CDC Director Dr. Tom Frieden Discusses the ACA, Winnable Battles, and the Future of Public Health

By Ian Goldstein, Digital Media Specialist, NACCHO

Since 2009, CDC Director Dr. Tom Frieden has controlled both infectious and chronic diseases in this country and globally. Previously, Dr. Frieden led programs that reduced illness and death and increase life expectancy substantially as commissioner of the New York City Health Department from 2002 to 2009. As CDC director, Dr. Frieden has intensified CDC’s 24/7 work to save lives and protect people through effective response to outbreaks and other health threats at the local, state, national, and global level. The following is an excerpt from a recent podcast.

NACCHO: We’re heading into a critical period for the implementation of the Affordable Care Act (ACA). How are you coordinating implementation activities across the CDC, given that there are many moving parts?

Dr. Frieden: We have create a unit and a committee and through both of those parts, we’re getting all parts of CDC to figure out what we can do to help and what the ACA can do to help public health. I think it’s important to recognize that expanding access, waiving preventative service fees, and many other aspects of the Affordable Care Act can dramatically improve public health in this country. In addition, public health departments around the country can do a lot to increase access to healthcare by encouraging and facilitating enrollment in both marketplaces and Medicaid.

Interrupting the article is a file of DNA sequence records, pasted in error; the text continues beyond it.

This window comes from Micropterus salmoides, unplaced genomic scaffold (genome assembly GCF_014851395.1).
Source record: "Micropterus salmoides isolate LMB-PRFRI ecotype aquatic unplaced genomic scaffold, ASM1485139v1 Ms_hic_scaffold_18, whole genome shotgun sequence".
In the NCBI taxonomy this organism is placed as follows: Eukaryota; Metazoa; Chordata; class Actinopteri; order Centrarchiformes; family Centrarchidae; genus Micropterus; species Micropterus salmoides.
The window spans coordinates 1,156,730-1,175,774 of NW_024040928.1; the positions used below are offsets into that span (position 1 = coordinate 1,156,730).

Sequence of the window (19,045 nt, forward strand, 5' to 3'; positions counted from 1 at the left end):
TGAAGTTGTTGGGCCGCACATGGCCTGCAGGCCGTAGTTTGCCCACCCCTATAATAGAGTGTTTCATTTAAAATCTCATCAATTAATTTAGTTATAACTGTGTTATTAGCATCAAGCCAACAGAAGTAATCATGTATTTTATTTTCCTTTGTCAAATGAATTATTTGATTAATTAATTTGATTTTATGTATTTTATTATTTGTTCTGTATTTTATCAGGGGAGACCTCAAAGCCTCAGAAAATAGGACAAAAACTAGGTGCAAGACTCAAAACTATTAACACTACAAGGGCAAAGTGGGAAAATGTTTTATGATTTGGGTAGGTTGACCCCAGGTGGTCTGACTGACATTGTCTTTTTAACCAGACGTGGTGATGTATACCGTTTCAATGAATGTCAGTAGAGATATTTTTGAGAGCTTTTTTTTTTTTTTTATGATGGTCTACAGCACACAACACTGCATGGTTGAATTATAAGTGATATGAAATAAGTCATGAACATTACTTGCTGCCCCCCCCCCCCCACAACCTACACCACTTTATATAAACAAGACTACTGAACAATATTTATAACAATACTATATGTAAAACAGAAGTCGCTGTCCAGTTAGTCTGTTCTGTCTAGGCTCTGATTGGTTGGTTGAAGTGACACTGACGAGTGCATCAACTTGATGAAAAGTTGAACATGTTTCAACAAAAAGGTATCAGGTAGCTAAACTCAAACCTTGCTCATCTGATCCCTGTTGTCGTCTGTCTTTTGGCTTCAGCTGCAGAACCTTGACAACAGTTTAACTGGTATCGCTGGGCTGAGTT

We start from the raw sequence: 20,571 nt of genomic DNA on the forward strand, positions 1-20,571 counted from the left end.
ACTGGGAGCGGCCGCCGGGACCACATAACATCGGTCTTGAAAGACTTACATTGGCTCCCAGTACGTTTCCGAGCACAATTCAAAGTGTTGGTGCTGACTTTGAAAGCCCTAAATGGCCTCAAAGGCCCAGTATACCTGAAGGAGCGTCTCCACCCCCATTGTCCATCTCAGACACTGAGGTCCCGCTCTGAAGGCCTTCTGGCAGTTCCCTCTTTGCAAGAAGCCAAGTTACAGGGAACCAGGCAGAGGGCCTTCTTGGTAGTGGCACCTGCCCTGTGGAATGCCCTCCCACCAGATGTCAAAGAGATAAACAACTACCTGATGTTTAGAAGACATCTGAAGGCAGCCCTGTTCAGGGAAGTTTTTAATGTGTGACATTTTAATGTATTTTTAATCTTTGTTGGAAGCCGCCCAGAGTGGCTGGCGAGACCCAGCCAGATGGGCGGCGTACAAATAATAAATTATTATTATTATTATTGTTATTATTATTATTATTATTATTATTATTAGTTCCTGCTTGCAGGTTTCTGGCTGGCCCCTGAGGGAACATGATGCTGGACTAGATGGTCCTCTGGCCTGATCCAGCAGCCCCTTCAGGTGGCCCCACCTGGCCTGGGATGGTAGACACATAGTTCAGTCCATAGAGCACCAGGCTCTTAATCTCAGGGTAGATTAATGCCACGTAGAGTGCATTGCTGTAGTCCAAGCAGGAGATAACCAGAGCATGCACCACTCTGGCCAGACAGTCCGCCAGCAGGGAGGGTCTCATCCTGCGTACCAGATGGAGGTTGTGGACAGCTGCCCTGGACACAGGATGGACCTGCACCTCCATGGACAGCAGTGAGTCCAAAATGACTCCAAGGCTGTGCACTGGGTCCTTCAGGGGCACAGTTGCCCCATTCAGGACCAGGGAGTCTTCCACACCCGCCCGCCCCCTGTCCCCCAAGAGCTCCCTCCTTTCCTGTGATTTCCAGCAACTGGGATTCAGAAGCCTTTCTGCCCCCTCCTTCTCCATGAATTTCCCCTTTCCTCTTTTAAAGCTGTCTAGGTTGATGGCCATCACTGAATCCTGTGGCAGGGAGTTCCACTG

NACCHO: How is CDC thinking about the role of local health departments?

Dr. Frieden: This is a very important issue. There is a misconception out there that public health is healthcare for poor people and since that’s now taken care of with the Affordable Care Act, that public health is no longer necessary. That is completely wrong on basically every count. It is something that gets some credence in some circles. For one, we need to adapt. There are changes in how the healthcare system is structured. Taking into account those changes, we need to figure out everything from, for example, services that we will continue to provide, which may in some jurisdictions include immunizations, tuberculosis control, STD control—[health departments] may need to learn to bill for those services.

In addition, we need identify areas where we in public health can collaborate with healthcare providers on things like diabetes prevention program where providers may refer and insurers may pay for community-based services. And third, we need to engage with healthcare to improve the quality so we can improve the prevention value of the services provided—most importantly, the Million Hearts agenda but also very important areas ranging from teen pregnancy prevention, opioid overdose prevention, immunization, and more.

To hear Dr. Frieden’s thoughts on the CDC Winnable Battles and the future of public health under sequestration, listen to NACCHO’s podcast.

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